Get involved: send your pictures, video, news and views by texting TANEWS to 80360, or email
Police Commissioner defends ‘excessive’ £53k salary for deputy
The West Yorkshire Police and Crime Commissioner has defended his plan to appoint a deputy on a salary of £53,000 a year.
Mark Burns-Williamson has come under fire from political rivals over his decision – with some insisting the cash would be better spent on frontline policing.
The Liberal Democrats group in Kirklees has submitted an emergency motion for full council debate and called the salary “scandalous, unnecessary, and excessive”.
The group also criticised Mr Burns-Williamson’s intention to appoint only from within his own Labour party, claiming the running of the police needed to be free from party political control and interference.
But Mr Burns-Williamson, who was appointed to the role last November, insisted: “I am absolutely clear that I require a deputy in what is the fourth largest police force area in England and Wales, covering more than two million people, if I am to carry out my role as effectively as possible.”
Andrew Marchington, a Colne Valley councillor who was the Liberal Democrat candidate for the commissioner role, said: “At a time when the police, the fire service and local authorities are making cuts, I cannot see a justification for appointing a deputy on an inflated salary.”
Bradford Councillor Michael Walls (Con, Queensbury), who is on the West Yorkshire Police and Crime Panel, said: “I would like to see it justified that he actually needs a deputy. Is it justified when it could be spent on jobs for police officers?”
Coun Marchington suggested that Mr Burns-Williamson should take a cut in his own £100,000 salary if he wanted to appoint a deputy.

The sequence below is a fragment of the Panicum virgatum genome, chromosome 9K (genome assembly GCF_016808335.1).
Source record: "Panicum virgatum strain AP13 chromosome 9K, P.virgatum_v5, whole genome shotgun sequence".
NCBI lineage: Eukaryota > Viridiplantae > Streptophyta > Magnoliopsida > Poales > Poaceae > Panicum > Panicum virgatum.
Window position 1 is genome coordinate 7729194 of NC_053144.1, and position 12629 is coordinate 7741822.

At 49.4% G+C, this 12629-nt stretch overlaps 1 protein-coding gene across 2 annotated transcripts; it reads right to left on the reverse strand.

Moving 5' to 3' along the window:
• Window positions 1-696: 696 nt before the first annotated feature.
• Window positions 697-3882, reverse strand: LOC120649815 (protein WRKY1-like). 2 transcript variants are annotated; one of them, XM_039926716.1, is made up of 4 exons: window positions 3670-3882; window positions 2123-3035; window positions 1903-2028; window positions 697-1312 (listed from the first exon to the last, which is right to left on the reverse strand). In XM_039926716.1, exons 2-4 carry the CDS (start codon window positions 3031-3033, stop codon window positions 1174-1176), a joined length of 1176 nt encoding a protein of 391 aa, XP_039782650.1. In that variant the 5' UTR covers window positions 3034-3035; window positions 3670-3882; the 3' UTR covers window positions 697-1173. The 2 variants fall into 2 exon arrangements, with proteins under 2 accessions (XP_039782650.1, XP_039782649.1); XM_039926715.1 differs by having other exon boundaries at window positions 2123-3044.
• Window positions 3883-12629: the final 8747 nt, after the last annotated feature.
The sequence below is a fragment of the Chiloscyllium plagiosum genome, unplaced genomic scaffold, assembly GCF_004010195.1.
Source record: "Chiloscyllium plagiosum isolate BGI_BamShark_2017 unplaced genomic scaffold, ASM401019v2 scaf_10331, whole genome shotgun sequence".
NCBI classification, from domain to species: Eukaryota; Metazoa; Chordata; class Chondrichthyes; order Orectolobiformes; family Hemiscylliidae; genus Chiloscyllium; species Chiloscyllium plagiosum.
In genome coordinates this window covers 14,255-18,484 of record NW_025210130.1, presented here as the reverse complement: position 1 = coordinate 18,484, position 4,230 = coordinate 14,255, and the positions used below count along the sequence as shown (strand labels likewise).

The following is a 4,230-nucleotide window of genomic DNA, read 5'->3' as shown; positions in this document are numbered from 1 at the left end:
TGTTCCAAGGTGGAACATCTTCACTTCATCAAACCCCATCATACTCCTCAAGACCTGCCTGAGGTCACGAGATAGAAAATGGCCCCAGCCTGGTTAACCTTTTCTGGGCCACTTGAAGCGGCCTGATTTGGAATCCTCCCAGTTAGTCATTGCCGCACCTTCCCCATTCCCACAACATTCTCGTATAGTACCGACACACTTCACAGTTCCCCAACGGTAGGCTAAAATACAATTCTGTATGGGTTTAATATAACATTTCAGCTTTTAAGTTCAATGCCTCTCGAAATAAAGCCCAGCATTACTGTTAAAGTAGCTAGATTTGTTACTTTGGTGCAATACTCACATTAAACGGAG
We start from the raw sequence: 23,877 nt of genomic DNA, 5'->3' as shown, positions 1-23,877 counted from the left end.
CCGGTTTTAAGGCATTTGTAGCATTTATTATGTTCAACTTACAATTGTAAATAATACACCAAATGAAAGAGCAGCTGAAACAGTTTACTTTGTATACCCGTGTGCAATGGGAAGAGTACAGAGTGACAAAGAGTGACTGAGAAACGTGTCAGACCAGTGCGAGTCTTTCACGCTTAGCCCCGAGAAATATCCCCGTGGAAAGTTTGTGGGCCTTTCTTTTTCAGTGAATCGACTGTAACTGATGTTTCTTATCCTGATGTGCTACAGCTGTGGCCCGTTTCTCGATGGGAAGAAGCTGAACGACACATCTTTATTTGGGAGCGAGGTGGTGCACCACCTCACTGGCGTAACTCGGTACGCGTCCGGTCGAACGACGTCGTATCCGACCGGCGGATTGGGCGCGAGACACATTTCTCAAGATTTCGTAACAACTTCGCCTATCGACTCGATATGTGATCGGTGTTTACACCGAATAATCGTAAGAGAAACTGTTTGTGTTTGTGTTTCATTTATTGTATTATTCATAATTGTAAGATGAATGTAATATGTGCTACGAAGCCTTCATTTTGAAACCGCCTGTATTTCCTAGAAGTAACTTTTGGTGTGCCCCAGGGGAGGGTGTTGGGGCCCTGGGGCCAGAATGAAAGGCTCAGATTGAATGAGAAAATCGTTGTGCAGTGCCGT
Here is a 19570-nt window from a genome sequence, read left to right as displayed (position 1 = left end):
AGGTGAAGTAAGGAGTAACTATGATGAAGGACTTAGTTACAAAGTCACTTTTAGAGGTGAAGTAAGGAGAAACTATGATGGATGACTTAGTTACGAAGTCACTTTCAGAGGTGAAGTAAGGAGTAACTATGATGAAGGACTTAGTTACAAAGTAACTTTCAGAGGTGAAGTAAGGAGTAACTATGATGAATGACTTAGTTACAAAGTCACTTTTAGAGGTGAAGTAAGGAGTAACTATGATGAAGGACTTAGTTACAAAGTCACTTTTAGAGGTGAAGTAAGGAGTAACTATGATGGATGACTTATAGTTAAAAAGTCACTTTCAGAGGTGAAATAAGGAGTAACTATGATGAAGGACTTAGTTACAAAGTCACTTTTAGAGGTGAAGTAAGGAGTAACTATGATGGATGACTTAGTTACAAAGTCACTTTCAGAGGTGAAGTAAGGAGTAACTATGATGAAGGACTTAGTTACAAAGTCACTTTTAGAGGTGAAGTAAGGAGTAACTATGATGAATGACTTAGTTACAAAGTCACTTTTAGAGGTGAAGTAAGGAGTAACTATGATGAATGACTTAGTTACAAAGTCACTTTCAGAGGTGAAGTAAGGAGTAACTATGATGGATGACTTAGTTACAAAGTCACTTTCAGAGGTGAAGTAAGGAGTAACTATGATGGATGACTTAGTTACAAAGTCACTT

But a spokesman for Mr Burns-Williamson dismissed that suggestion, saying that he already donates five per-cent of his wage to charity.
Mr Burns-Williamson said: “The Government set up the role of deputy to allow a commissioner to have someone to help them who shared their values, and those of the people that elected them. I will be appointing a deputy through a process which allowed anyone who is a Labour Party member across West Yorkshire to express an interest.”
Jon Christopher, chairman of the West Yorkshire Police Federation, said: “We would have welcomed £50,000 coming back into frontline policing, but obviously Mr Burns-Williamson thinks he needs a deputy to assist him within his role. I can see an argument on both sides of this.”
Councillor David Green, leader of Labour-controlled Bradford Council, said: “I think it is important in the same way it is important that leaders of councils have deputies and managing directors in the private sector have deputies. You cannot expect one person to do everything.”